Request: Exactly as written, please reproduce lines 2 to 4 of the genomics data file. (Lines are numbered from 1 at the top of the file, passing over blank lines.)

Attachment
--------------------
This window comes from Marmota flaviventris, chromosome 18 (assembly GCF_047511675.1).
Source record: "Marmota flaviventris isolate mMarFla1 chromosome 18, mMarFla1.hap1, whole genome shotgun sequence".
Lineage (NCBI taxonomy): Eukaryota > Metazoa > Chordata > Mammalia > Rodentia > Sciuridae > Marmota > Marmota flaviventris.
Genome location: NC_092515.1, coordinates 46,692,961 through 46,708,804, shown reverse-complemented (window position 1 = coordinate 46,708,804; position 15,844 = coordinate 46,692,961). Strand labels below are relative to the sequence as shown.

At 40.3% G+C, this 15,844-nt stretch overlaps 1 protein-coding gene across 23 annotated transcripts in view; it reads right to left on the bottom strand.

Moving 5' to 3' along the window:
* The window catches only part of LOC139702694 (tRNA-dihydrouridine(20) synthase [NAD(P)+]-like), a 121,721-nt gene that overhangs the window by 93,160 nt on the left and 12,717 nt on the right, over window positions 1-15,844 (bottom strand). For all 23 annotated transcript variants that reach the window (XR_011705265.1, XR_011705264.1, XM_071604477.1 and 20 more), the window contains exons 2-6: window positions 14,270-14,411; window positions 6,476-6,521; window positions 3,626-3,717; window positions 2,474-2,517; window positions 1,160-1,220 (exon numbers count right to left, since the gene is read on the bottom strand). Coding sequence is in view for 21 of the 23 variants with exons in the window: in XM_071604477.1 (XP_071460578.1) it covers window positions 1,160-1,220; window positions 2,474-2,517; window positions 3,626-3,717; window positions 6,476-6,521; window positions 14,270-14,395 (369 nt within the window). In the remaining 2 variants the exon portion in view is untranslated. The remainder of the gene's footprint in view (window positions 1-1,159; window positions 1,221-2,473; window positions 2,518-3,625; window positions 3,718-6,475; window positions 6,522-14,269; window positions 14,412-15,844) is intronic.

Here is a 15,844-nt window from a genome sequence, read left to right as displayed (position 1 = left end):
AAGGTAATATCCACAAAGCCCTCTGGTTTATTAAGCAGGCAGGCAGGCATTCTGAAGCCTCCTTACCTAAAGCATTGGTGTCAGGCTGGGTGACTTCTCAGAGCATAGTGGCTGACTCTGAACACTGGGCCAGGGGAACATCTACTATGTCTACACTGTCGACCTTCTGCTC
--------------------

Source record: "Marmota flaviventris isolate mMarFla1 chromosome 18, mMarFla1.hap1, whole genome shotgun sequence".
Lineage (NCBI taxonomy): Eukaryota > Metazoa > Chordata > Mammalia > Rodentia > Sciuridae > Marmota > Marmota flaviventris.
Genome location: NC_092515.1, coordinates 46,692,961 through 46,708,804, shown reverse-complemented (window position 1 = coordinate 46,708,804; position 15,844 = coordinate 46,692,961). Strand labels below are relative to the sequence as shown.